|By Tyler Jensen||
|April 19, 2004 12:00 AM EDT||
The benefits and market opportunities provided by open standards far outweigh those derived from open source. While the software development market has certainly benefited remarkably from open source, open standards and protocols such as TCP, HTTP, and XML have made it possible for developers and software vendors to participate in the most rapid technological progression of humanity in the history of the world.
Without question open source has been a boon to software developers. While you may not find many lines of Linux code in the proprietary applications software sold for systems running Linux and other operating systems, you will undoubtedly find developers and software products that have benefited either directly or indirectly from the buoyant properties of the open source community and its shared intellectual library of solutions to common software development challenges.
An understanding of the underpinnings of the operating system and its source code levels the playing field for the applications market. This may even lead vendors of proprietary operating systems, who also compete in the applications market, to think twice before taking unfair advantage of insider knowledge.
Despite the sizable contribution of open source to the world of technology, the assumption that open source and Linux are responsible for an economic bonanza for those companies that have embraced them is questionable. One must ponder the possibility that HP would have sold $2.5 billion in hardware, proprietary software, and services referred to as "Linux-based" with an alternative operating system if Linux and the open source concept did not exist because HP's customers would have required those goods and services regardless of the existence of open source and Linux.
Would IBM give up its quest to dominate the hardware and services market if open source and Linux had never come along? Would Oracle throw in the towel and stop selling its database for proprietary operating systems? Would Amazon.com close its virtual doors? Would governments cease critical services if they could not install an operating system without paying a license fee for it?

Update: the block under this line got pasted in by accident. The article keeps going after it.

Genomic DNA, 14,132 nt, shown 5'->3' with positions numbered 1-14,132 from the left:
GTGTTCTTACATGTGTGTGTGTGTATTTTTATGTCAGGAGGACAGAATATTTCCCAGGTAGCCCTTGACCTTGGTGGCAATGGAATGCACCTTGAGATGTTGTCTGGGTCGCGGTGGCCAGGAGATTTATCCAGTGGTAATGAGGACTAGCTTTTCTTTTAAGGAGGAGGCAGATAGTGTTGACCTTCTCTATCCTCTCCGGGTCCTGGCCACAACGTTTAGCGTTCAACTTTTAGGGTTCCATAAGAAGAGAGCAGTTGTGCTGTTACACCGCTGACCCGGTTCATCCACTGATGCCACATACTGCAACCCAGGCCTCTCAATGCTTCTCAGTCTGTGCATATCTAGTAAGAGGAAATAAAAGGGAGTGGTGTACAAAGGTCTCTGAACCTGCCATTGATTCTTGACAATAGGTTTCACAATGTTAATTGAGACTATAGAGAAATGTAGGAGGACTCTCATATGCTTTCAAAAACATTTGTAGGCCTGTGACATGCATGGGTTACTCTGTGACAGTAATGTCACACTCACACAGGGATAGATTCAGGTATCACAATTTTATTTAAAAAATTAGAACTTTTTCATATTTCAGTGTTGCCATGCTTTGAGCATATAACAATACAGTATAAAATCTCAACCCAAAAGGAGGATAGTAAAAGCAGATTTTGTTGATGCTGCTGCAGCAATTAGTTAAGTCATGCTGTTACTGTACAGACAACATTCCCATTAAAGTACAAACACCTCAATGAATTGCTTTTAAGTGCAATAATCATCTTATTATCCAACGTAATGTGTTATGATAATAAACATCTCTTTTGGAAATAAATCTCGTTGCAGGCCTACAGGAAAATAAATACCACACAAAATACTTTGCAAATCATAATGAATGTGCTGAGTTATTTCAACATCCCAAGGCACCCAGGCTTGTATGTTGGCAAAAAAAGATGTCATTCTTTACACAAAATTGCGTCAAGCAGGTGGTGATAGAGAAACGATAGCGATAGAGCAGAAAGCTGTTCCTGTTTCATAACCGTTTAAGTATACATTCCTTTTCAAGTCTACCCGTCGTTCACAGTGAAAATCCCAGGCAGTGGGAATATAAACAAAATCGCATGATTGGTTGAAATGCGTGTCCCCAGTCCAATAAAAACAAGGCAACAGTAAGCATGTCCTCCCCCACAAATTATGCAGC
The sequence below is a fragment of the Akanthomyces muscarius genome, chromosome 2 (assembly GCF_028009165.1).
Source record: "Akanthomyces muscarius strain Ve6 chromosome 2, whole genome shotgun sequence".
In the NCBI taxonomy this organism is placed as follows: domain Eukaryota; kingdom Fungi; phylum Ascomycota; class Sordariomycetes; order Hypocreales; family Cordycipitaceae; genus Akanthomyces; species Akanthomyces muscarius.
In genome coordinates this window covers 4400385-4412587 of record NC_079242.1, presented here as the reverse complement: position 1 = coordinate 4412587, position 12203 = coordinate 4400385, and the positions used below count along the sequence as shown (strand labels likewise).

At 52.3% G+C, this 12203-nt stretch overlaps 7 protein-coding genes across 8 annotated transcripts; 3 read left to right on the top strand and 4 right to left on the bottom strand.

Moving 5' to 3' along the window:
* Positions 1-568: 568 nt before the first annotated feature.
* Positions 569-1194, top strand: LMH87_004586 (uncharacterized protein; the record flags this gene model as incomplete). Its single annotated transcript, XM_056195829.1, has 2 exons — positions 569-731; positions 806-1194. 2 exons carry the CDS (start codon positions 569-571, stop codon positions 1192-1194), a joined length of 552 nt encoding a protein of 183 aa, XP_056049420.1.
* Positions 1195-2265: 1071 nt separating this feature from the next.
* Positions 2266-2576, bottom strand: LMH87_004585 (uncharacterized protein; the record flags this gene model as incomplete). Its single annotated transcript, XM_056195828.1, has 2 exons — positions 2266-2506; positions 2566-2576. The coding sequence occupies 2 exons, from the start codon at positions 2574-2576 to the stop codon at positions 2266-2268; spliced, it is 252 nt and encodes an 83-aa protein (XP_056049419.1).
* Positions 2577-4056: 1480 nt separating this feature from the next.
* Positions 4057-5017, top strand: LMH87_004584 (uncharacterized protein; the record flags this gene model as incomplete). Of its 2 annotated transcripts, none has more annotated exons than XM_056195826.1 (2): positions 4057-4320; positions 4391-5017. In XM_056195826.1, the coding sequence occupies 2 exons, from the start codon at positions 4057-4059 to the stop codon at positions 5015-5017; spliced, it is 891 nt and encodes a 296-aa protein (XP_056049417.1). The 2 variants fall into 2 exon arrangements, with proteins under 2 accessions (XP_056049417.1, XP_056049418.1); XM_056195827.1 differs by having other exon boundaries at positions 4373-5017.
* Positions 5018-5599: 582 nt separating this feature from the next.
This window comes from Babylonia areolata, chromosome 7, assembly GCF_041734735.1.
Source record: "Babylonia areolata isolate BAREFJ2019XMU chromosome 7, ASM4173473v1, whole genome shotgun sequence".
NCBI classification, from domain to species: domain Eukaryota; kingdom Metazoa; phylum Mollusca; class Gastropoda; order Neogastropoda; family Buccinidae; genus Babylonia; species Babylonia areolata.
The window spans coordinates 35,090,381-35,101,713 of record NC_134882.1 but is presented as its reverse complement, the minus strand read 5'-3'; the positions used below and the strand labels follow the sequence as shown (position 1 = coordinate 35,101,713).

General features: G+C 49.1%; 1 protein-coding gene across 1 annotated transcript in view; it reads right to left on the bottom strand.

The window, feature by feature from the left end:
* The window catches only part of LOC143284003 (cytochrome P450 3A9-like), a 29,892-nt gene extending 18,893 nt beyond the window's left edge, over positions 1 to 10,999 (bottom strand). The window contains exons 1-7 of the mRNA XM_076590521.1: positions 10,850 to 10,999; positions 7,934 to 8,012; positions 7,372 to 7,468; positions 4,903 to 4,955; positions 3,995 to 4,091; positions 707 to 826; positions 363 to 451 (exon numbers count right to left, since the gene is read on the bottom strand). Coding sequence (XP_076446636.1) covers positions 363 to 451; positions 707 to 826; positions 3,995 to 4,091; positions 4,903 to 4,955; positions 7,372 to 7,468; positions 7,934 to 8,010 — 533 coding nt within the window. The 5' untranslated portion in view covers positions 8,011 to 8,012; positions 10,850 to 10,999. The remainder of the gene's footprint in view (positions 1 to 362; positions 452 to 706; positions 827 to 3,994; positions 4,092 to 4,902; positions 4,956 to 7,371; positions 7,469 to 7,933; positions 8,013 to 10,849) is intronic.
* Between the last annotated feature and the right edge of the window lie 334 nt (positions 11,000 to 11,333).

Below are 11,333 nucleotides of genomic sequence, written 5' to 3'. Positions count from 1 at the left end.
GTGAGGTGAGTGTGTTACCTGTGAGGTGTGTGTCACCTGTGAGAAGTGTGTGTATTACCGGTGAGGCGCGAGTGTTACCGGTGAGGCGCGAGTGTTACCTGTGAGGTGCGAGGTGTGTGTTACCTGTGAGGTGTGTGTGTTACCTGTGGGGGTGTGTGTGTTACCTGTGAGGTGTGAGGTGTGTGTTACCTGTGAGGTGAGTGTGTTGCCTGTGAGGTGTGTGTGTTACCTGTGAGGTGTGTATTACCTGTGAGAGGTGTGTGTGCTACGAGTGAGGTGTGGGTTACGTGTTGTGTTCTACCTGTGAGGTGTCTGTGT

The real question is where would we be without open standards? Without HTTP there would be no Amazon.com. Without TCP/IP there would be no Internet. Without SMTP there would be no spam. Well, okay, maybe that would not be such a bad thing. Without Ethernet there would be no LAN for 20 bucks a node. Without XML there would be no easy way for disparate systems to work together. Without SOAP there would be no Web services. Without SSL there would be no e-commerce. Without development language standards such as ANSI, C++, and SQL 93, people like me would be lost in a sea of proprietary languages and unique development tools. Indeed, without all of these open standards and more, open source would be without purpose or direction, without a skeleton on which to build the muscle and sinew that brings technology to life.
Standards bodies such as ANSI, ISO, ECMA, W3C, and IEEE are the guardians and keepers of the technological compacts that have made it possible for us to leap from the punch cards of 40 years ago to where we are today. Let us salute them and their many members who work tirelessly to the benefit of us all. Because of their work, I can plug my computer into an Ethernet jack anywhere in the world and be on the network. I can buy books from Amazon. com securely with the browser software of my choice. And I can jump on the Internet with a wireless card in any one of thousands of locations across the globe to check my e-mail, chat with friends, post a letter to the editor, or just catch up on the news in my small rural hometown.
|Ritchie 05/07/04 01:24:43 PM EDT|
We need both open standards and open source that support the standards. This is not an either/or situation and discussions that say one is more important than the other are silly, IMHO. Standards drive interoperability, open source drives ubiquity and lowers the threshold for those who want to get in the game. Therefore if standards are good and useful (and not all of them are), open source can help ensure that there will be widely available, good quality implementations. Adoption of the standards will then take place faster.
|Paulo 04/21/04 12:09:17 PM EDT|
We cannot forget why SOAP/CORBA didn't have a great spread the first time it appeared, some coMpanie$ have made a broad campaign on unbelieving about such technologies. In a while they were fully used by free sw developers.